Psychological Distress and Social Support Availability in Different Family Caregivers of Latinas With Breast Cancer

Chris Segrin, Terry Badger, Alla Sikorskii

Research output: Contribution to journalArticlepeer-review

Abstract

Introduction: Latinas with breast cancer draw on a diverse range of family members for informal care. Latin cultures typically prescribe high levels of support and care for an ill family member that leave caregivers vulnerable to compromised well-being. Method: In this cross-sectional survey study, 258 family caregivers of Latinas with breast cancer completed reports of psychological distress, availability of social support, and acculturation. Results: Mothers who provide care to a daughter with breast cancer experience higher levels of psychological distress and report lower availability of informational support than most other types of family caregivers. Mothers’ lower levels of acculturation may at least partially explain these reductions in well-being. Discussion: This study highlights the diverse range of family and fictive kin who participate in family caregiving for Latina breast cancer survivors. Spousal caregivers may not represent a unique population, whereas mothers as caregivers are indeed distinct for their higher distress levels.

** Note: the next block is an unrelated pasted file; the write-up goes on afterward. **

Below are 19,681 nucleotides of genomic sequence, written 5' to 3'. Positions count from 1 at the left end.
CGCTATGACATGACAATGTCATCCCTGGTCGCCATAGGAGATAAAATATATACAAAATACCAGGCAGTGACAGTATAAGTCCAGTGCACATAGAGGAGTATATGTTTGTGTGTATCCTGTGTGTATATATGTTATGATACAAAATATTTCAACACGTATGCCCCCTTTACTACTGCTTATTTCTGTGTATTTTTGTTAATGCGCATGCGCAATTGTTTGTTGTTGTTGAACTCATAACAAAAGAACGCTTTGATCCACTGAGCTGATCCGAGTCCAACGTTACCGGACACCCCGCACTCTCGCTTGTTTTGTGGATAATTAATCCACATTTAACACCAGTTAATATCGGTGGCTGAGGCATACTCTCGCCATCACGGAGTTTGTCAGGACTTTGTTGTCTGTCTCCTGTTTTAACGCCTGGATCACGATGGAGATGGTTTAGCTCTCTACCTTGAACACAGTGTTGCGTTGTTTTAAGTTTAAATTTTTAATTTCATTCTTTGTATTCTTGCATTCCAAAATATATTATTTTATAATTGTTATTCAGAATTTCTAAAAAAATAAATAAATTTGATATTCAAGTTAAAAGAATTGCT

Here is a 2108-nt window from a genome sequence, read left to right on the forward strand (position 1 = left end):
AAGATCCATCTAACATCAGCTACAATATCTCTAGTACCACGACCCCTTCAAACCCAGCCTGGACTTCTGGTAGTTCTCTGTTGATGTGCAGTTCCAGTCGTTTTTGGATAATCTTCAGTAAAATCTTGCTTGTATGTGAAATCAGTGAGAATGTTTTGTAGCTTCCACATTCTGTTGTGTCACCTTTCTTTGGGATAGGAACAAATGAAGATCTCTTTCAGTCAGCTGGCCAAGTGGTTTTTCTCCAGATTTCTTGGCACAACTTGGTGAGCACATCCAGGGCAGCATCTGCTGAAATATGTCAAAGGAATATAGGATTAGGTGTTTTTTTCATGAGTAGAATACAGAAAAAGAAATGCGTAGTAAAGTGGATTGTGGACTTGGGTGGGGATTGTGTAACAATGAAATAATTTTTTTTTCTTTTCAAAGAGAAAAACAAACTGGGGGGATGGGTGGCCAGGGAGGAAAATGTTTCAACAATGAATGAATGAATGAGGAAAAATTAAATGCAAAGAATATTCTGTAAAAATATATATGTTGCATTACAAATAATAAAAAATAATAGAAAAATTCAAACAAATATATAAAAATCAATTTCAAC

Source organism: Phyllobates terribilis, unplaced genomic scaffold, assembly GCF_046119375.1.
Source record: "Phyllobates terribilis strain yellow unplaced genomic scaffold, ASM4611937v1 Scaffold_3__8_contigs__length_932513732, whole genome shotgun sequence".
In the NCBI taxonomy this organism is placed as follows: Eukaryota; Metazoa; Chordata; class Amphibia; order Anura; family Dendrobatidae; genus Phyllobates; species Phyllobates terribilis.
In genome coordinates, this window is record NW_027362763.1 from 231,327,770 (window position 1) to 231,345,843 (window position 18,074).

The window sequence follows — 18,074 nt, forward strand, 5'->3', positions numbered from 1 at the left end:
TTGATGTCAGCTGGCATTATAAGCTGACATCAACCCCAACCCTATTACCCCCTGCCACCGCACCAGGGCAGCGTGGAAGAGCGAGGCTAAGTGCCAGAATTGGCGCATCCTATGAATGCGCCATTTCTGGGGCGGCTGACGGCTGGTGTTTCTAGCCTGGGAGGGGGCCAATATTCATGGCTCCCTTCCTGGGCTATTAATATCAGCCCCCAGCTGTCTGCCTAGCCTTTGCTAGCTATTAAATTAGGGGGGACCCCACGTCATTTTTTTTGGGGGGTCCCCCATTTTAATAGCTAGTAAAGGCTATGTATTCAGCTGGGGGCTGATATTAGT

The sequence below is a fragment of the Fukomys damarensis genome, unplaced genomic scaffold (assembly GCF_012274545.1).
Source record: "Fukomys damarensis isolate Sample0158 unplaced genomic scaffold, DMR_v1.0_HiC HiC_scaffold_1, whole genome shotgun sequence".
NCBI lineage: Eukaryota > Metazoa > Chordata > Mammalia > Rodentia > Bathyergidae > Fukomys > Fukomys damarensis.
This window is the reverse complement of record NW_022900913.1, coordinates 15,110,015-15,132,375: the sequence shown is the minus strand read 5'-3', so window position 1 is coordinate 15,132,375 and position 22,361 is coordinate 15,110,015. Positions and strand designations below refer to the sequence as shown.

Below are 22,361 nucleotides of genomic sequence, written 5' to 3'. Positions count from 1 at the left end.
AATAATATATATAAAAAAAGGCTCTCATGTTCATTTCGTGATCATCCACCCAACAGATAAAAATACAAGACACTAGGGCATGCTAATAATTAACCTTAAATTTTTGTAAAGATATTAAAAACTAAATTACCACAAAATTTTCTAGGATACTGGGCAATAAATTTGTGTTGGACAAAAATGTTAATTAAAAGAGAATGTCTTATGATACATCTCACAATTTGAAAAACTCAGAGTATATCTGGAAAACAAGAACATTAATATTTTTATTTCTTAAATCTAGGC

Original languageEnglish (US)
Pages (from-to)103-110
Number of pages8
JournalJournal of Transcultural Nursing
Volume32
Issue number2
DOIs
StatePublished - Mar 2021

Keywords

  • cancer
  • caregiving
  • psychiatric/mental health

ASJC Scopus subject areas

  • Nursing(all)

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